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finking Expences of Lewdness and Uncleanness are. În a word, it is Vice only that is the chargeable thing; it is only Shame and Repentance that Men buy at such costly Rates. Godliness is faving, and full of good Husbandry; nor has it any known or unknown Ways of spending, except it be those of Charity; which, indeed, in proper speaking, are not so much Expence, as Usary; for Money so laid out, doth always, even in this Life, return to us with Advantage.

The Fourth and last Means I mentioned of Thriving in the World, was, The keeping 4 good Correspondence with all those, in whose Power it is to hinder or promote our Affairs. This every Body knows to be a prime Point in Polity; and indeed it is of a large extent, and of continual use. No Man supposed to independent on others, but that as he is fome way beholden to them for all that he has, so he stands in need of their Help and Concurrence for all that he hopes for. Men do not make their Fortunes of themselves, nor grow rich by having Treasures dropped in their Laps; but they do it by the Benefit of Human Society, by the mutual Assistances and good Offices that one Man performs for another. So that whoever intends to thrive in the World, it, above all Things, imports him so to carry himself towards all that he hath any Commerce with, so far to secure their Favour and Good-will, that they may be obliged not to deny him any of those Aslistances, which the Exigency of his Affairs calls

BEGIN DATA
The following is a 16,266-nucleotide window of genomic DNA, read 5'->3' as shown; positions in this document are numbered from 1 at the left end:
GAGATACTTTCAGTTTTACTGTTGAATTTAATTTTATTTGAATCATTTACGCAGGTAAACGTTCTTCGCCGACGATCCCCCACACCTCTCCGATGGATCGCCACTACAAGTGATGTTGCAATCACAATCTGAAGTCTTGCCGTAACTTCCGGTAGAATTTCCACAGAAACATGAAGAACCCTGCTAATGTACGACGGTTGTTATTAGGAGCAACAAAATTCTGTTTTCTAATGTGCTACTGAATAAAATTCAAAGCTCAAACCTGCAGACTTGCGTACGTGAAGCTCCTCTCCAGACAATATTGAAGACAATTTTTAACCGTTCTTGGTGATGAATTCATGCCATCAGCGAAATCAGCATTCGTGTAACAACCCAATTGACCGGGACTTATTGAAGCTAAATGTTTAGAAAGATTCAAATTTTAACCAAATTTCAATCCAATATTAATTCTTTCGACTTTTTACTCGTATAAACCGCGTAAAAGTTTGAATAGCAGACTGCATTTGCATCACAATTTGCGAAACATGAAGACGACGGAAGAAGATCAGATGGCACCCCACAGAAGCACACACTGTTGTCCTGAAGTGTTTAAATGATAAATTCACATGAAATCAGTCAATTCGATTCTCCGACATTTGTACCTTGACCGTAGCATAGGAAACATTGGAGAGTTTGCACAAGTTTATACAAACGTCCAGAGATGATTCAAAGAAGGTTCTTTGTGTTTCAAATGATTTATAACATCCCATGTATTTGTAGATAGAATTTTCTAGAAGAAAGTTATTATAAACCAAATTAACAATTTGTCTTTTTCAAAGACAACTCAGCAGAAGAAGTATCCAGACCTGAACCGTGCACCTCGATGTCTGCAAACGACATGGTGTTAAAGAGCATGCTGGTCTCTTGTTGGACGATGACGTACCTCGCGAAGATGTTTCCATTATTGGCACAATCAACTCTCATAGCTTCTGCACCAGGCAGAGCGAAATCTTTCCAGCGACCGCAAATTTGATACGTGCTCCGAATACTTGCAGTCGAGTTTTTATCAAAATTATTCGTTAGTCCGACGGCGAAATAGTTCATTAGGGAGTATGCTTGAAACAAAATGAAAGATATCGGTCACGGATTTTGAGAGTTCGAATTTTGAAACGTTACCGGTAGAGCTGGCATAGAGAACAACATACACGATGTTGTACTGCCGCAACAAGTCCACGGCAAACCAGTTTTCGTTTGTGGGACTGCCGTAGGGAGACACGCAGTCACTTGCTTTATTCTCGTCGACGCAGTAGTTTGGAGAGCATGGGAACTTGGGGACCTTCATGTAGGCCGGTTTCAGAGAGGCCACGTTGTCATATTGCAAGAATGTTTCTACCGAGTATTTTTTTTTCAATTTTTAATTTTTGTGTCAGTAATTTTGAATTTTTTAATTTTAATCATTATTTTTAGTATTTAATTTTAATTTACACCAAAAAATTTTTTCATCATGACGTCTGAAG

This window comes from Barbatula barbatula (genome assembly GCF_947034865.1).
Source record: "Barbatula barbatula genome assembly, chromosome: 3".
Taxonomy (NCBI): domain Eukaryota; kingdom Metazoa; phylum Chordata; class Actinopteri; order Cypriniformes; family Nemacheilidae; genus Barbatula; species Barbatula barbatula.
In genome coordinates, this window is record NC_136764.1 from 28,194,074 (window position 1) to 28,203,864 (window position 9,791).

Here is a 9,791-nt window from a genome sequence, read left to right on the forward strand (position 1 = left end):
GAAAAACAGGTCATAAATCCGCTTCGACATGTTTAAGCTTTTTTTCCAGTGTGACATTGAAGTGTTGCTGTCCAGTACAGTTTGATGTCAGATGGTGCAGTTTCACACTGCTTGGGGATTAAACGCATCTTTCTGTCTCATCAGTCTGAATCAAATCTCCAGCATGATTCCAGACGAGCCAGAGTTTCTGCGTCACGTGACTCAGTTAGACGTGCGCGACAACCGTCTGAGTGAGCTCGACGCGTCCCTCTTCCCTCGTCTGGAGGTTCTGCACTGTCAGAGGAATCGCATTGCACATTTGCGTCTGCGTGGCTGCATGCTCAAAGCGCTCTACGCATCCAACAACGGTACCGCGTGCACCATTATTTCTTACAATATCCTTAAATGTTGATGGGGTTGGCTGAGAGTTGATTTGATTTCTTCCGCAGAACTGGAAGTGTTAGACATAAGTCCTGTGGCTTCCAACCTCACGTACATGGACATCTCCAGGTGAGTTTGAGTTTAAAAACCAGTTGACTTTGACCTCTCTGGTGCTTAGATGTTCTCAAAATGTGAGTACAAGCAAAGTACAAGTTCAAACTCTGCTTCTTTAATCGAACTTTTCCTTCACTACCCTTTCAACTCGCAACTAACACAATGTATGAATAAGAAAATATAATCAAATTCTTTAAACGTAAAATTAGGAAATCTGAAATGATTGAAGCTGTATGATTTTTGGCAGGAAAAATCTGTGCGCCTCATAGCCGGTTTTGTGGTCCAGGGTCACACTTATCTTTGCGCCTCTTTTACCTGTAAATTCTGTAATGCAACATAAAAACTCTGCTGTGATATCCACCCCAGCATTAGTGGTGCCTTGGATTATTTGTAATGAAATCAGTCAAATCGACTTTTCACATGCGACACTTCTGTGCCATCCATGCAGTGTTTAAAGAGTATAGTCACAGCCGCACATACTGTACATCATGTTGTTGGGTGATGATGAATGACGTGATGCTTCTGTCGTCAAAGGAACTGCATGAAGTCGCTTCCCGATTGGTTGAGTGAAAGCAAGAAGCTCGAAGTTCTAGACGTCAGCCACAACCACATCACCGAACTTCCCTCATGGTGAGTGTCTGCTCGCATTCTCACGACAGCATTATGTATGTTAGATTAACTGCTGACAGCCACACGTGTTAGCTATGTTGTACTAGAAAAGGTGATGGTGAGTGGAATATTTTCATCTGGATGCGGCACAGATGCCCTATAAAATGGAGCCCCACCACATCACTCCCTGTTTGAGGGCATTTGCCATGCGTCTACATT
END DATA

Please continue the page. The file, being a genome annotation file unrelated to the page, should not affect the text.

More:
for at their Hands. But now, how this should be done any otherwise, than by being truly Just and Honest, by abstaining from Violence and Injury, by being True to our Trust, and Faithful in performing our Contracts; and, in a Word, by doing all those good Offices to others, which we expect they should do unto us; which, as our Saviour tells us, is the Sum of Religion; is a very hard thing to conceive.

The Usefulness, or rather the Necessity of such a Behaviour as this, in order to the gaining the good Opinion of others, and fo ferving our own Ends by them, is so universally acknowledged, that even those that make no real Conscience of these Things, are yet nevertheless, in all their Dealings, forced to pretend to them. : Open and Barefaced Knavery, rarely serves a Man's turn in this world; but it is under the Mask of Vertue and Honesty, that it usually performs those Feats ir doth; which is no less than a Demonftration of the Conduciveness of those Things to promote our Temporal Interests : For if the mere Pretence to them, be a great Advantage to us for this purpose, it cannot be imagined, but that the Reality of them will be a greater. Certainly the Power of Godliness will be able to do more than the Form alone; and that if it were upon no other account than this, that no Man that is but a mere Pretender to Honesty, can long hope to keep his Credit among Men. Je is impossible to act a Part for any long Time; let him carry it never fo cunning, his Vizor

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will some time or other be thrown off, and he will appear in his true Colours; and to

what a World of Mischiefs and Inconveniencies Ť he will then be exposed, every one that

knows how hated, how detested, how abandon'd by every one a Knave and a Villain is, may easily determine. I hope I need say no more to convince you, that Religion is the best Policy; and that the more hearty and conscientious any Man is in the Practice of it, the more likely he is to Thrive and improve in the World.

So that I may now proceed to the Second General Point to be spoken to, which is, The Profit ableness of Religion for the attaining a good Name and Reputation.